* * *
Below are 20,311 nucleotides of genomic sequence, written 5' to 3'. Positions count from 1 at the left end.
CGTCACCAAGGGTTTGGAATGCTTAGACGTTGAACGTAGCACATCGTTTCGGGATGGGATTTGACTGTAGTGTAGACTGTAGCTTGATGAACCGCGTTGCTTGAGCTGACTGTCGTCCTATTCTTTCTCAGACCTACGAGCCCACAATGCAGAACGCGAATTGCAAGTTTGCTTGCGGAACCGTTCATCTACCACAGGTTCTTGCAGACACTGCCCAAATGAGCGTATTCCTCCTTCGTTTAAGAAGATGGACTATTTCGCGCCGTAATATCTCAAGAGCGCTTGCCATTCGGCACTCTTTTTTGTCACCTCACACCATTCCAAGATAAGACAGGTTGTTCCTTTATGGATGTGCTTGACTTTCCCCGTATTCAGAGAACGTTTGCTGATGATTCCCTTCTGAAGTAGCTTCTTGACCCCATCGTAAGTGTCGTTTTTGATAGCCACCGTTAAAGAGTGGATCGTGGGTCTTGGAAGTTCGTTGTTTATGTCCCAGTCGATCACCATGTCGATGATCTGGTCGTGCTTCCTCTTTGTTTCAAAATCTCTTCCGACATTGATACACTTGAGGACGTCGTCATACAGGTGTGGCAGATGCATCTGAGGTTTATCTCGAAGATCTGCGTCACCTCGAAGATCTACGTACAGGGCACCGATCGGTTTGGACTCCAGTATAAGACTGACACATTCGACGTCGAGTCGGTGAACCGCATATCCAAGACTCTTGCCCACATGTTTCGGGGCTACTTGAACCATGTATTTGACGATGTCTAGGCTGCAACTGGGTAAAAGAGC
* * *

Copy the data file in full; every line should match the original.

Below are 20,311 nucleotides of genomic sequence, written 5' to 3'. Positions count from 1 at the left end.
CGTCACCAAGGGTTTGGAATGCTTAGACGTTGAACGTAGCACATCGTTTCGGGATGGGATTTGACTGTAGTGTAGACTGTAGCTTGATGAACCGCGTTGCTTGAGCTGACTGTCGTCCTATTCTTTCTCAGACCTACGAGCCCACAATGCAGAACGCGAATTGCAAGTTTGCTTGCGGAACCGTTCATCTACCACAGGTTCTTGCAGACACTGCCCAAATGAGCGTATTCCTCCTTCGTTTAAGAAGATGGACTATTTCGCGCCGTAATATCTCAAGAGCGCTTGCCATTCGGCACTCTTTTTTGTCACCTCACACCATTCCAAGATAAGACAGGTTGTTCCTTTATGGATGTGCTTGACTTTCCCCGTATTCAGAGAACGTTTGCTGATGATTCCCTTCTGAAGTAGCTTCTTGACCCCATCGTAAGTGTCGTTTTTGATAGCCACCGTTAAAGAGTGGATCGTGGGTCTTGGAAGTTCGTTGTTTATGTCCCAGTCGATCACCATGTCGATGATCTGGTCGTGCTTCCTCTTTGTTTCAAAATCTCTTCCGACATTGATACACTTGAGGACGTCGTCATACAGGTGTGGCAGATGCATCTGAGGTTTATCTCGAAGATCTGCGTCACCTCGAAGATCTACGTACAGGGCACCGATCGGTTTGGACTCCAGTATAAGACTGACACATTCGACGTCGAGTCGGTGAACCGCATATCCAAGACTCTTGCCCACATGTTTCGGGGCTACTTGAACCATGTATTTGACGATGTCTAGGCTGCAACTGGGTAAAAGAGC